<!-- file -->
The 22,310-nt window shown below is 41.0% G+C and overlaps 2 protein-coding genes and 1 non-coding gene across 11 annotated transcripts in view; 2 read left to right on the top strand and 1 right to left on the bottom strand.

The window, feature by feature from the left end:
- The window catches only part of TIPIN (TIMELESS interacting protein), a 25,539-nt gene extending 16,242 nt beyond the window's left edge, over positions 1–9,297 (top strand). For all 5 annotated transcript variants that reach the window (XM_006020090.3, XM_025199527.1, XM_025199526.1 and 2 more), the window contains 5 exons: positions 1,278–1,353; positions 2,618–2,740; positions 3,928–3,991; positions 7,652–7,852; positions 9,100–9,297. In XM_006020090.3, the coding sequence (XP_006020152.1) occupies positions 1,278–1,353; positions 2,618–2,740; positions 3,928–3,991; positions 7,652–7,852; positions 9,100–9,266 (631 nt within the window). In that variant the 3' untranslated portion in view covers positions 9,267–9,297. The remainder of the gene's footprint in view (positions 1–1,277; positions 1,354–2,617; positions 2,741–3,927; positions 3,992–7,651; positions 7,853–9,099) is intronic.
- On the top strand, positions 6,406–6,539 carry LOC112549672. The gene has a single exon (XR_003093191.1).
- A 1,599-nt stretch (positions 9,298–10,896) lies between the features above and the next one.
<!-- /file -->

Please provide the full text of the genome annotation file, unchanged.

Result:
The 22,310-nt window shown below is 41.0% G+C and overlaps 2 protein-coding genes and 1 non-coding gene across 11 annotated transcripts in view; 2 read left to right on the top strand and 1 right to left on the bottom strand.

The window, feature by feature from the left end:
- The window catches only part of TIPIN (TIMELESS interacting protein), a 25,539-nt gene extending 16,242 nt beyond the window's left edge, over positions 1–9,297 (top strand). For all 5 annotated transcript variants that reach the window (XM_006020090.3, XM_025199527.1, XM_025199526.1 and 2 more), the window contains 5 exons: positions 1,278–1,353; positions 2,618–2,740; positions 3,928–3,991; positions 7,652–7,852; positions 9,100–9,297. In XM_006020090.3, the coding sequence (XP_006020152.1) occupies positions 1,278–1,353; positions 2,618–2,740; positions 3,928–3,991; positions 7,652–7,852; positions 9,100–9,266 (631 nt within the window). In that variant the 3' untranslated portion in view covers positions 9,267–9,297. The remainder of the gene's footprint in view (positions 1–1,277; positions 1,354–2,617; positions 2,741–3,927; positions 3,992–7,651; positions 7,853–9,099) is intronic.
- On the top strand, positions 6,406–6,539 carry LOC112549672. The gene has a single exon (XR_003093191.1).
- A 1,599-nt stretch (positions 9,298–10,896) lies between the features above and the next one.